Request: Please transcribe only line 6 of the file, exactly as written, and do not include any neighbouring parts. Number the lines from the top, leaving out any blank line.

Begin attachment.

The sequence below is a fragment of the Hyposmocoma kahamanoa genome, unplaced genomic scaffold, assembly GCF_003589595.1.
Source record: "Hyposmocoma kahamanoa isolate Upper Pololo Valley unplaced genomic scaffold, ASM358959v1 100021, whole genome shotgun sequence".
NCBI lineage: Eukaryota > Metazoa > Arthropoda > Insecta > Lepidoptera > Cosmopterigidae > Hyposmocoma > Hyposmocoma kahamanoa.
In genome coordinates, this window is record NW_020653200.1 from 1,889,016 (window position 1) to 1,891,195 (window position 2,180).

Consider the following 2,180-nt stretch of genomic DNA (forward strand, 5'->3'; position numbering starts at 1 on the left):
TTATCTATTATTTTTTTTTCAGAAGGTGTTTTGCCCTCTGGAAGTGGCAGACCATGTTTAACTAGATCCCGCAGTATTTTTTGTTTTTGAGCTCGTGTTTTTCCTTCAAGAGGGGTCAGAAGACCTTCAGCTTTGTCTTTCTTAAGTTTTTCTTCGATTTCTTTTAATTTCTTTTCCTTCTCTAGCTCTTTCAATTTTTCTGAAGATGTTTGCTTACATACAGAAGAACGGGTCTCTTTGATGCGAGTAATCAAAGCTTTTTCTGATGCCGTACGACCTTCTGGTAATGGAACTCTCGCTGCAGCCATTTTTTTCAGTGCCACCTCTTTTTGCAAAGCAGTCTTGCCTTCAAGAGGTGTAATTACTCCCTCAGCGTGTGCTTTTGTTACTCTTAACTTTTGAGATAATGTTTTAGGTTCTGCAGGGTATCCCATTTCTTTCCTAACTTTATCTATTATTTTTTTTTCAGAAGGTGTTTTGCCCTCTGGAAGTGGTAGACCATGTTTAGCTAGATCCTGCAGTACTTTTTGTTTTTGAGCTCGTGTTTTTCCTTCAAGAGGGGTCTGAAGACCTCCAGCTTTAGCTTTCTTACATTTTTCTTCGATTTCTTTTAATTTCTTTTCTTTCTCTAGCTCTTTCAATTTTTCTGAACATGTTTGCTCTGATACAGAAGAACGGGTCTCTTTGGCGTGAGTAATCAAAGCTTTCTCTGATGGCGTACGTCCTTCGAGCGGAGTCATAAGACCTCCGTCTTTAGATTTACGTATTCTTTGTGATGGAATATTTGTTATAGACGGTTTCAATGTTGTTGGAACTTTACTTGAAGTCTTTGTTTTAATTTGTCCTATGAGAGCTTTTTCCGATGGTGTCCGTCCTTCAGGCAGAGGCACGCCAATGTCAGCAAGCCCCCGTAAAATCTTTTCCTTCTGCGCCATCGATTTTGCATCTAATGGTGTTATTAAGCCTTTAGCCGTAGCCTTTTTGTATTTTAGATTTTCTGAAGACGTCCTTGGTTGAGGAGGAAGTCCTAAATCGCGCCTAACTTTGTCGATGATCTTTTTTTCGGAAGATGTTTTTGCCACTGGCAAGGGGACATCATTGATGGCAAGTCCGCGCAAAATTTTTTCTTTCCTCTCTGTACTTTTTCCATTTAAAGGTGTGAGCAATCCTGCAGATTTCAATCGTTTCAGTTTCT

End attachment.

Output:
TTATCTATTATTTTTTTTTCAGAAGGTGTTTTGCCCTCTGGAAGTGGCAGACCATGTTTAACTAGATCCCGCAGTATTTTTTGTTTTTGAGCTCGTGTTTTTCCTTCAAGAGGGGTCAGAAGACCTTCAGCTTTGTCTTTCTTAAGTTTTTCTTCGATTTCTTTTAATTTCTTTTCCTTCTCTAGCTCTTTCAATTTTTCTGAAGATGTTTGCTTACATACAGAAGAACGGGTCTCTTTGATGCGAGTAATCAAAGCTTTTTCTGATGCCGTACGACCTTCTGGTAATGGAACTCTCGCTGCAGCCATTTTTTTCAGTGCCACCTCTTTTTGCAAAGCAGTCTTGCCTTCAAGAGGTGTAATTACTCCCTCAGCGTGTGCTTTTGTTACTCTTAACTTTTGAGATAATGTTTTAGGTTCTGCAGGGTATCCCATTTCTTTCCTAACTTTATCTATTATTTTTTTTTCAGAAGGTGTTTTGCCCTCTGGAAGTGGTAGACCATGTTTAGCTAGATCCTGCAGTACTTTTTGTTTTTGAGCTCGTGTTTTTCCTTCAAGAGGGGTCTGAAGACCTCCAGCTTTAGCTTTCTTACATTTTTCTTCGATTTCTTTTAATTTCTTTTCTTTCTCTAGCTCTTTCAATTTTTCTGAACATGTTTGCTCTGATACAGAAGAACGGGTCTCTTTGGCGTGAGTAATCAAAGCTTTCTCTGATGGCGTACGTCCTTCGAGCGGAGTCATAAGACCTCCGTCTTTAGATTTACGTATTCTTTGTGATGGAATATTTGTTATAGACGGTTTCAATGTTGTTGGAACTTTACTTGAAGTCTTTGTTTTAATTTGTCCTATGAGAGCTTTTTCCGATGGTGTCCGTCCTTCAGGCAGAGGCACGCCAATGTCAGCAAGCCCCCGTAAAATCTTTTCCTTCTGCGCCATCGATTTTGCATCTAATGGTGTTATTAAGCCTTTAGCCGTAGCCTTTTTGTATTTTAGATTTTCTGAAGACGTCCTTGGTTGAGGAGGAAGTCCTAAATCGCGCCTAACTTTGTCGATGATCTTTTTTTCGGAAGATGTTTTTGCCACTGGCAAGGGGACATCATTGATGGCAAGTCCGCGCAAAATTTTTTCTTTCCTCTCTGTACTTTTTCCATTTAAAGGTGTGAGCAATCCTGCAGATTTCAATCGTTTCAGTTTCT